• Collectively obtained over $100 million in capital facilities to support 2019 working capital needs and final design of the C-Series last mile delivery truck product lineup.
  • Formed strategic alliance with Duke Energy for infrastructure support and battery leasing opportunities.

Fourth Quarter 2019 Financial Results
Sales for the fourth quarter of 2019 were recorded at $3,000, which was down from $21,000 in the fourth quarter of 2018. The decrease in sales was primarily due to lower volume.

Cost of goods sold decreased to $2.1 million from $11.1 million in the fourth quarter of 2018. The decrease was driven by warranty expense and inventory write-downs in the previous year's quarter.

Selling, general and administrative expenses increased to $3.6 million from $2.7 million in the same period last year. The increase in selling, general and administrative expenses was due primarily to executive stock compensation and legal and professional fees related to this quarter's transactions offset by less advertising expenses compared to last year.

Research and development expenses increased to $4.0 million from $1.7 million in the fourth quarter of 2018. The increase in research and development expenses was primarily due to non-recurring engineering fees associated with the C1000-Series vehicles.

Other income was $15.8 million compared to $0 in 2018 with $12.2 million related to the technology licensing income from the Lordstown Motor Corporation investment and $3.6 million from the net gain on the divestiture of SureFly.

Interest expense, net increased to $5.6 million compared to $2.2 million from the same period last year due to prepayment of the Marathon debt facility offset by a mark-to-market adjustment on the warrant liability.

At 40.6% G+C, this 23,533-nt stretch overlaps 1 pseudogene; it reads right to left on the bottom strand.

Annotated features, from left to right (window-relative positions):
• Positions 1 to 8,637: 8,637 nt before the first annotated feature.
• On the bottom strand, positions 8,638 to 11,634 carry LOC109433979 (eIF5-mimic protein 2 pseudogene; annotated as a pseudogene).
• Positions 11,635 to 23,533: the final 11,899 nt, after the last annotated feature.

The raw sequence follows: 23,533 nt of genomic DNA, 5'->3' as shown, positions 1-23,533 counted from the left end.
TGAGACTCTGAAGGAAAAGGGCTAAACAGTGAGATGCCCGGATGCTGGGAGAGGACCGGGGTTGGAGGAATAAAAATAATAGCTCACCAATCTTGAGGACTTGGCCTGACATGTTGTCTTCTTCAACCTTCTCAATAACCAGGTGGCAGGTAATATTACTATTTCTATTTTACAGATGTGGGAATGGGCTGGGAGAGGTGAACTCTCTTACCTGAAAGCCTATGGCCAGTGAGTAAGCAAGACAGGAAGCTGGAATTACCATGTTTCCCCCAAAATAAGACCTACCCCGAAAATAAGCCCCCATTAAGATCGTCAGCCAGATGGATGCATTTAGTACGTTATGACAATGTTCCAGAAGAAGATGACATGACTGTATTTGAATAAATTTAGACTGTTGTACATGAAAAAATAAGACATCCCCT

Net income was $655,000, compared with a net loss of $17.7 million in the fourth quarter of 2018.

As of December 31, 2019, the company had cash, cash equivalents and short-term investments of $23.9 million compared to $1.5 million as of December 31, 2018.

Full Year 2019 Financial Results
Sales for the full year 2019 were $377,000, compared to $763,000 in 2018. The decrease in sales was primarily due to lower volume of delivery truck sales.

Cost of goods sold for the full year decreased to $5.8 million from $15.9 million last year, which was driven by warranty expense and inventory write-downs in the previous year.

Selling, general and administrative expenses for the full year 2019 decreased to $10.2 million from $11.5 million in the same period last year. The decrease in selling, general and administrative expenses was due primarily to reduced advertising and lower employee headcount offset by an increase in executive stock compensation and higher professional and legal fees associated with 2019 transactions.

Research and development expenses for the full year 2019 increased to $8.2 million from $7.4 million in 2018. The increase in research and development expenses was due primarily to higher engineering and design expenses related to our C-Series delivery trucks.

Other income was $15.8 million compared to $0 in 2018 with $12.2 million related to the technology licensing income of the Lordstown Motor Corporation investment and $3.6 million from the net gain on the Surefly transaction.

Interest expense, net increased to $29.1 million compared to $2.4 million from the same period last year due to prepayment of the Marathon debt facility and by a mark-to-market adjustment on the warrant liability and higher debt balances.

Net loss for the full year 2019 was $37.2 million, compared with a net loss of $36.5 million in 2018.